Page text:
Repeatedly asking yourself and your team these four questions might change the direction of your organization and stop wasting time.
Many people set aside time once a year to reflect, think big, and set their strategic direction. But what if annually isn’t often enough? What opportunities are we missing by “staying the course” for so long without looking up to see if we need to change direction?
What if we reflected on the core strategic planning questions on a much more frequent basis? What if we did it monthly, weekly, or even in each meeting? The benefit would be devising a much more responsive approach to our projects, one that would allow us to take advantage of opportunities, shortcuts, and windfalls as they came up.
This would involve applying the foundational agile principles from software development to regular work. If we know sprints work, why don’t we apply them to everything we do?
The reason we don’t have strategic planning conversations more frequently is that planning is the often last thing we want to do. It often feels burdensome. It’s often theoretical and not particularly applicable to whatever is going on today. Planning is usually dependent on external factors that are outside of our control. These are the challenges we need to overcome.
4 Directional Questions
How can you make planning a more routine part of your approach? You need to pick a timeframe and a recurring meeting. Maybe it’s your weekly staff meeting or project check-in. Then, ask yourself and your team these four simple questions:
- What is our mission imperative? Or, what’s our purpose?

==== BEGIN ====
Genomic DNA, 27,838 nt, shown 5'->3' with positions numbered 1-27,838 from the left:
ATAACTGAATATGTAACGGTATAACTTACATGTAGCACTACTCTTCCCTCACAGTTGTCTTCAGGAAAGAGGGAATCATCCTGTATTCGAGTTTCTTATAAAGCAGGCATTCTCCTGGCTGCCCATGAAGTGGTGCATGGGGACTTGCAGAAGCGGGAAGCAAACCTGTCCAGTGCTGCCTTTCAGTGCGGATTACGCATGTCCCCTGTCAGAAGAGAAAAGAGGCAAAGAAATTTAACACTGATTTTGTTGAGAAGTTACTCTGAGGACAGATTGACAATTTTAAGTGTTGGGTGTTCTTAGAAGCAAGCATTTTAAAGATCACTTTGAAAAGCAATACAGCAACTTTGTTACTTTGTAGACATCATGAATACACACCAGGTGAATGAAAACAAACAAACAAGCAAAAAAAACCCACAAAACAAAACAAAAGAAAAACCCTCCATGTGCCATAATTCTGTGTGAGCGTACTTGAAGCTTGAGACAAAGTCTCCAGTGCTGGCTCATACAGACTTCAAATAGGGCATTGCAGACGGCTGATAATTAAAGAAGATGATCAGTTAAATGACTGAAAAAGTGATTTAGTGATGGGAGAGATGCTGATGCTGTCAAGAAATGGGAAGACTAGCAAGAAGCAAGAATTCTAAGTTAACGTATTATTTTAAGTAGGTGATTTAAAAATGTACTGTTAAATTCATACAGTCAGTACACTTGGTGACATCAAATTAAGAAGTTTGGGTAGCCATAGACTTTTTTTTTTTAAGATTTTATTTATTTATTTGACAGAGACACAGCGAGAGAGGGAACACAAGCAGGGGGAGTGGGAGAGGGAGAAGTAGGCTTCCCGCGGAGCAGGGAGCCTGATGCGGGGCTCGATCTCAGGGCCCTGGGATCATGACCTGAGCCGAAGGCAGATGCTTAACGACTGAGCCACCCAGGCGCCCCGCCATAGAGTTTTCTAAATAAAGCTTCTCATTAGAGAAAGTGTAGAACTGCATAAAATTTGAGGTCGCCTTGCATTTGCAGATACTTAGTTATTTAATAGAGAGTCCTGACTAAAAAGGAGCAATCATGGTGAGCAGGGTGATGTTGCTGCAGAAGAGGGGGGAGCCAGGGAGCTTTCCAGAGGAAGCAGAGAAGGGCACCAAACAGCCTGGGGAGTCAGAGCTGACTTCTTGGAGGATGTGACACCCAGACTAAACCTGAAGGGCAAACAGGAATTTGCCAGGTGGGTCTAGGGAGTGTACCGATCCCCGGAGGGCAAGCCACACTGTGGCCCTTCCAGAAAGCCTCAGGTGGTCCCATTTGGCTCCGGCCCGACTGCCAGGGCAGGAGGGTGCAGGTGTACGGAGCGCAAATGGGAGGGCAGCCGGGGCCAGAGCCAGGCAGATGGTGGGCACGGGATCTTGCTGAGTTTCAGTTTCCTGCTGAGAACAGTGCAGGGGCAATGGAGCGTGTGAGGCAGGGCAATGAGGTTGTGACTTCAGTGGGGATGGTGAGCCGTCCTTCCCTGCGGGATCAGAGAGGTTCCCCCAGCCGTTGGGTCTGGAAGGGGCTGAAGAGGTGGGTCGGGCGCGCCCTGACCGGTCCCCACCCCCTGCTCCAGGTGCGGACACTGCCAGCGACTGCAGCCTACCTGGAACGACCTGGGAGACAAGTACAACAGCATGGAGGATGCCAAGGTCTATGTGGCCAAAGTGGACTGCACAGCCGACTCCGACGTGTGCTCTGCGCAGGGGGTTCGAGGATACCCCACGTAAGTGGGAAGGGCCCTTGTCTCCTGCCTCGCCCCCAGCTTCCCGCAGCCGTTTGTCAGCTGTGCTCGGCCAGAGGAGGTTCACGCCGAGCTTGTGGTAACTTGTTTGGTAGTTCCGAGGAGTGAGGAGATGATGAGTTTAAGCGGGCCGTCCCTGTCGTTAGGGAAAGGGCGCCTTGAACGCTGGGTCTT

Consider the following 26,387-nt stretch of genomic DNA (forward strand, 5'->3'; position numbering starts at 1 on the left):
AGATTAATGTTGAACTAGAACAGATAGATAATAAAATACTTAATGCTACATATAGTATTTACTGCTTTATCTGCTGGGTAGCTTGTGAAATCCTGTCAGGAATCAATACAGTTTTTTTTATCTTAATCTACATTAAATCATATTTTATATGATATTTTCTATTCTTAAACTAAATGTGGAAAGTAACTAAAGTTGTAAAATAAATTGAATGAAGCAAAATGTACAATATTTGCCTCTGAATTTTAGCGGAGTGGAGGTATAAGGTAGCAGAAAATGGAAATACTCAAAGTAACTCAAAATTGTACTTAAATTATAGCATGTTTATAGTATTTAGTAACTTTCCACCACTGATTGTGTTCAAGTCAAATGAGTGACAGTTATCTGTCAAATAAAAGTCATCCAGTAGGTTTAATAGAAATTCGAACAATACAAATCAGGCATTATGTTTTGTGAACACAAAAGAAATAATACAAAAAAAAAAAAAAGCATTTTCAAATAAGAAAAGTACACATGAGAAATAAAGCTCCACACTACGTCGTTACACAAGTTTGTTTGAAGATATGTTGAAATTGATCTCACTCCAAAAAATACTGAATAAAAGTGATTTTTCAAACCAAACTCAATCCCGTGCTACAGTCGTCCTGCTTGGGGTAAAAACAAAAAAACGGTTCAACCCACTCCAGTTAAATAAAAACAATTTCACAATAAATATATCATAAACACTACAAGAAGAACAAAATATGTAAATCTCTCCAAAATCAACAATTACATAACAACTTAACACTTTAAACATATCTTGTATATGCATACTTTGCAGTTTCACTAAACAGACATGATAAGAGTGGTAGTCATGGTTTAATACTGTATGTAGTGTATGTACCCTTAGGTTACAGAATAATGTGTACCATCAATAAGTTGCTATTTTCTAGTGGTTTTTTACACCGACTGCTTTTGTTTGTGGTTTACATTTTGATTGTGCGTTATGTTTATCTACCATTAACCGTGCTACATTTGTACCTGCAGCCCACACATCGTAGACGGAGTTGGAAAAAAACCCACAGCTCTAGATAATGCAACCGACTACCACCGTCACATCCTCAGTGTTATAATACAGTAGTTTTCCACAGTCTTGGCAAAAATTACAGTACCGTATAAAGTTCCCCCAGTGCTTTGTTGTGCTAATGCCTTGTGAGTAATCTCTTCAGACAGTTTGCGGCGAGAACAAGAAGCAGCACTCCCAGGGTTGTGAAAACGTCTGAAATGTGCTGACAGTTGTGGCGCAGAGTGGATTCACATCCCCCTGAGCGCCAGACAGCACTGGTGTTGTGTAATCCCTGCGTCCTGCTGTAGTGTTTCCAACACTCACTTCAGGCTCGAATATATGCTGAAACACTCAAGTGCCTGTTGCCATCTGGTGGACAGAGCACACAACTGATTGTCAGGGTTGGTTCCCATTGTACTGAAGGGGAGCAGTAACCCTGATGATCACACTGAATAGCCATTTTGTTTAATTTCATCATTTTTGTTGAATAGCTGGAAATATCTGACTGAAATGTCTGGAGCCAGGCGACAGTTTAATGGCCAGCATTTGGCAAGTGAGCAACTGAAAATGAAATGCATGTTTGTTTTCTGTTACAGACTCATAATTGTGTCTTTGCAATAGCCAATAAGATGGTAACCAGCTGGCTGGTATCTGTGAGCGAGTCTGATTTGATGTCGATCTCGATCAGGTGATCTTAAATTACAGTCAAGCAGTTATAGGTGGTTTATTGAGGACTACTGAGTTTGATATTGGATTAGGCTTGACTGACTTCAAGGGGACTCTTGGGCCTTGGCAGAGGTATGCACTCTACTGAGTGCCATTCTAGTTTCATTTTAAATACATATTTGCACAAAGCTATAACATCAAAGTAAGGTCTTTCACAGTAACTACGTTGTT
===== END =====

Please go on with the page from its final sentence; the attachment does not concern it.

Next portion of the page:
- What’s our current approach?
- Where are we trying to go?
- What are the most logical next three steps we could take? (All of these must be 100 percent within your control.)
Asking these four essential questions more frequently will yield surprising results. We often think we’re accomplishing our purpose and on the right path but taking a few minutes to reflect might reveal that we’re not.
For this practice to be effective, we have to bring an open mind and a willingness to be wrong, to change direction, and to leave partially completed tasks undone (especially if they’re the wrong tasks to begin with). The result will be a less meandering, shorter, and more satisfying path to your next milestone.
Robin Camarote is a communications strategy consultant, meeting facilitator, and writer with Wheelhouse Group. She is intent on helping leaders get more done with fewer headaches by outlining clear, creative strategies and solutions that build momentum and buy-in at all organizational levels. She writes about how to increase your positive impact at work. She is the author of a book on organizational behavior entitled, Flock, Getting Leaders to Follow. She lives with her husband and three children in Falls Church, Virginia. You can read her posts here.